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Supreme Court orders shutdown of 68 mines near Sariska tiger reserve

The Supreme Court has ordered the closure of 68 mines within a one-kilometre radius of the Sariska Tiger Reserve in Rajasthan to protect area from illegal mining. This decision addresses long-standing legal battles over mining activities in the reserve

By Ground report
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Supreme Court orders shutdown of 68 mines near Sariska tiger reserve

Photo credit: iStockphoto/EvgenyMiroshnichenko

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The Supreme Court has ordered the closure of 68 mines within a one-kilometer radius of the Sariska Tiger Reserve in Rajasthan's Alwar district to protect the reserve from illegal mining that has been ongoing for decades.

Since the 1990s, the Sariska Tiger Reserve has been the center of legal disputes over mining activities due to its rich minerals like Sangarvar, dolomite, and limestone, leading to illegal mining. The Wildlife Protection Act, 1972, and the Environment Protection Act, 1986, strictly prohibit mining within and around the reserve to preserve its ecosystem.

The Supreme Court's decision in the Pavan Singh v. Union of India and Ors. case instructed the state government to develop a closure plan and ensure compliance before the next hearing in July.

The Court addressed an application requesting the State of Rajasthan to stop illegal mining within a 10-kilometer radius of the Sariska Wildlife Sanctuary without approval from the National Board for Wildlife. The application sought to halt mining within a one-kilometer area of the Critical Tiger Habitat (CTH), a protected zone of the Sariska Tiger Reserve.

According to the report of Indian Express, The plea highlighted that several mining companies in Rajasthan were ignoring Supreme Court orders regarding mining activities in Eco-Sensitive Zones (ESZ), including the CTH areas of the Sariska Tiger Reserve. It claimed that these companies operated without necessary approvals from the National Board for Wildlife and Environmental Clearance.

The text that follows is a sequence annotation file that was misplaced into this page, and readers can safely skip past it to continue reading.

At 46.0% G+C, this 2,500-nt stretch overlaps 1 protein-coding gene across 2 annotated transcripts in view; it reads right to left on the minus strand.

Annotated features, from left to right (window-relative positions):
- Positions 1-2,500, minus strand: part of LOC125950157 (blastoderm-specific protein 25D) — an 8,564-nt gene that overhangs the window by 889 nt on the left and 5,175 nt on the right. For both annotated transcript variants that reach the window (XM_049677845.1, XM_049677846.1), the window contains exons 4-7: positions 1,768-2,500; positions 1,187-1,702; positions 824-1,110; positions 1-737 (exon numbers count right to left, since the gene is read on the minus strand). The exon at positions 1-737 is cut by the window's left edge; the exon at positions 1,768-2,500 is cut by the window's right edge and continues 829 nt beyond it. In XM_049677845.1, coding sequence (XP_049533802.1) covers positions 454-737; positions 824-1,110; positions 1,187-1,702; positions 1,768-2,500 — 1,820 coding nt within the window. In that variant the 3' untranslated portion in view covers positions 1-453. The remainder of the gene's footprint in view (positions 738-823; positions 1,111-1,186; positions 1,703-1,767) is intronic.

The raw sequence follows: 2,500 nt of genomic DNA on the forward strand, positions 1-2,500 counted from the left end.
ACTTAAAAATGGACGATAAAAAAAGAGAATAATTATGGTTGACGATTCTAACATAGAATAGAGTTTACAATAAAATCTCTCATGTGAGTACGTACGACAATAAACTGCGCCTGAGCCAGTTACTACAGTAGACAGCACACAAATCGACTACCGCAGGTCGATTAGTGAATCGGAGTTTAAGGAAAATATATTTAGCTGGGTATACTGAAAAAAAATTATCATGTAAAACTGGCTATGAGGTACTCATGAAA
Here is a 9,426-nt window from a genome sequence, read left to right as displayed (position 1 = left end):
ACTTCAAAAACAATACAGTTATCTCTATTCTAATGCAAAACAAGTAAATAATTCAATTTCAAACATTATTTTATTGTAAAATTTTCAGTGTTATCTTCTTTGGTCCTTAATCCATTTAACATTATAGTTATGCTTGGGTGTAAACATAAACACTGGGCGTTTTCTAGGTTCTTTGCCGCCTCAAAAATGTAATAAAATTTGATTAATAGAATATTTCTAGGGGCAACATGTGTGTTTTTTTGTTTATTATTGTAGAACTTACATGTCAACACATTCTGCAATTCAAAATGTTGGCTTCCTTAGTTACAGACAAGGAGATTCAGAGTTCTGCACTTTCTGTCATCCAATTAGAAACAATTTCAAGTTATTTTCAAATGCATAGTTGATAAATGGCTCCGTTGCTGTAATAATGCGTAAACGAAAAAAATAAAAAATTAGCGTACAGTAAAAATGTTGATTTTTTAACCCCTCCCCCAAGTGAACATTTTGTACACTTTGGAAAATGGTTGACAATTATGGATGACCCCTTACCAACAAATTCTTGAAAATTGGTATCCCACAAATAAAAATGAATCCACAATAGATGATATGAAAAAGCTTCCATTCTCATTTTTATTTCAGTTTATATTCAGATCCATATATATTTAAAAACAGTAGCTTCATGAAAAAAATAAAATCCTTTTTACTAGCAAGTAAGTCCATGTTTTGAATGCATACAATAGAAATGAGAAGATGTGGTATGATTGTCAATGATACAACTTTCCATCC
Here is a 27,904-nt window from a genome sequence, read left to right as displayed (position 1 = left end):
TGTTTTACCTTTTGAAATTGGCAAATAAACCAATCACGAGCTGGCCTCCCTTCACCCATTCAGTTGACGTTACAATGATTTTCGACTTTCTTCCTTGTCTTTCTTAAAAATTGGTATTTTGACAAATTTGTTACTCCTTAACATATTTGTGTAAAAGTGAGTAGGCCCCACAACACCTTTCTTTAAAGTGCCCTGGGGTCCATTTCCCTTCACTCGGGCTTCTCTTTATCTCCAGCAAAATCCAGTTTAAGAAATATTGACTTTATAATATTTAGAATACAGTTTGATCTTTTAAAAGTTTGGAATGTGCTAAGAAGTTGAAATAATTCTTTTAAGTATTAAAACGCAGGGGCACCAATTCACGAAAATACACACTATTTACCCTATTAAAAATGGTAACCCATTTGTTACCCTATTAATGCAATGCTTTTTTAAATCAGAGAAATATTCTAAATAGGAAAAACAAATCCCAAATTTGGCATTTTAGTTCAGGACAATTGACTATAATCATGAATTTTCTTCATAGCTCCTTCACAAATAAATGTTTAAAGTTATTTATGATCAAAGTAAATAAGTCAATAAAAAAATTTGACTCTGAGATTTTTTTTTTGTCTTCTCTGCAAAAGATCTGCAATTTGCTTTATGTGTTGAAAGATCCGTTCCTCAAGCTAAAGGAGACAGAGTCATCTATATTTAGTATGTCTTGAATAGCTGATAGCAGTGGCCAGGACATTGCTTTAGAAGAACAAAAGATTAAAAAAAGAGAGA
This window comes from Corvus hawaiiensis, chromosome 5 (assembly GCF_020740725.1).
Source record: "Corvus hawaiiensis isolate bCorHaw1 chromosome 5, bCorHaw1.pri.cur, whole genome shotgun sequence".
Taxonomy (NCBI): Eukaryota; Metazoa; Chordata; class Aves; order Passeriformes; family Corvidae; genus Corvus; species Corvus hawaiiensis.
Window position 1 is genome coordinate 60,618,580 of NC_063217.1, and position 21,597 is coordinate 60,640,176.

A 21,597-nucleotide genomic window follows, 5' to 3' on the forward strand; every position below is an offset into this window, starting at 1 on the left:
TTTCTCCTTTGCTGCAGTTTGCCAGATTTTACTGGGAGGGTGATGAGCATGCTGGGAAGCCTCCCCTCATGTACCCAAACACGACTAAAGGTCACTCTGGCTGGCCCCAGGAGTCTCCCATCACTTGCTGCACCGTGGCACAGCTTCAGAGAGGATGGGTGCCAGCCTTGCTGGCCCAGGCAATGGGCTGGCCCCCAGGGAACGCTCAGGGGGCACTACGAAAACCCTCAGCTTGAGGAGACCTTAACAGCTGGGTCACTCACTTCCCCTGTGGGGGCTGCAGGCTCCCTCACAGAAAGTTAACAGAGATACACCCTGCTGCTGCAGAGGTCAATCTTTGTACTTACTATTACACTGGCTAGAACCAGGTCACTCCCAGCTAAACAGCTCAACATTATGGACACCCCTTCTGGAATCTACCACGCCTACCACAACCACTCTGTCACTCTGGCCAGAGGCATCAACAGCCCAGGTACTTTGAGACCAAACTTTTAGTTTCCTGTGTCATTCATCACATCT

Historical Context


  • In October 1991, a local NGO in Alwar filed a Public Interest Litigation (PIL) about illegal mining in the Sariska Tiger Reserve.

  • The Supreme Court issued an interim order prohibiting mining in the reserve and formed a truth-seeking committee led by retired High Court judge M.L. Jain.

  • In April 1993, the Supreme Court ordered the closure of 262 mines.


  • The Jain Committee submitted a report on mining around the Jamua Ramgarh Sanctuary, part of the Sariska Tiger Reserve.

  • In 2005, Goa Foundation, an NGO, filed a petition about illegal mining in Goa, leading the Supreme Court to establish rules for temporary mining in forest areas.

  • In 2006, the National Wildlife Board proposed declaring areas within 10 kilometers of national parks and sanctuaries as Eco-Sensitive Zones (ESZ). However, after pushback from state governments, the Supreme Court intervened, warning states to submit proposals or the board's proposal would be approved.


  • In 2012, the Jain Committee reported delays in declaring tiger reserves as ESZs.

  • The Supreme Court's 2014 judgment in the Goa Foundation case reiterated the 2006 order, mandating no mining within one kilometer of security zones, a rule not implemented until 2018.

  • In December 2018, the Supreme Court approved the National Wildlife Board's proposal, declaring areas within 10 kilometers of national parks and sanctuaries as ESZs.


  • In June 2022, the Supreme Court reduced the ESZ limit to one kilometer for national parks and sanctuaries and to 500 meters for Jamua Ramgarh Sanctuary.

  • In April 2023, the Supreme Court amended its order, delegating ESZ delimitation to central and state governments, and focused on mining issues.

  • On May 15, 2024, the Supreme Court reprimanded the Rajasthan government for misinterpreting its order and clarified that it applied to tiger reserves.

Local Concerns

Sariska residents want the forest boundary fixed to prevent miners from exploiting unclear boundaries. Locals allege that illegal mining continues within the reserve despite being documented as outside the area.

Ten years after the 1978 declaration of the Sariska Tiger Reserve, the project director issued no-exemption certificates for mining within the reserve area without proper authority, exacerbating the problem.

An environmental activist said, "The Supreme Court's ruling is a crucial step towards preserving the Sariska Tiger Reserve's fragile ecosystem. Illegal mining threatens wildlife and disrupts the ecological balance. This decision will help ensure the long-term survival of the reserve's biodiversity.'"

The Supreme Court's recent order emphasizes the need for strict enforcement of environmental laws and the struggle to balance economic development with ecological conservation. The closure of these mines is expected to reduce environmental degradation and protect the Sariska Tiger Reserve.

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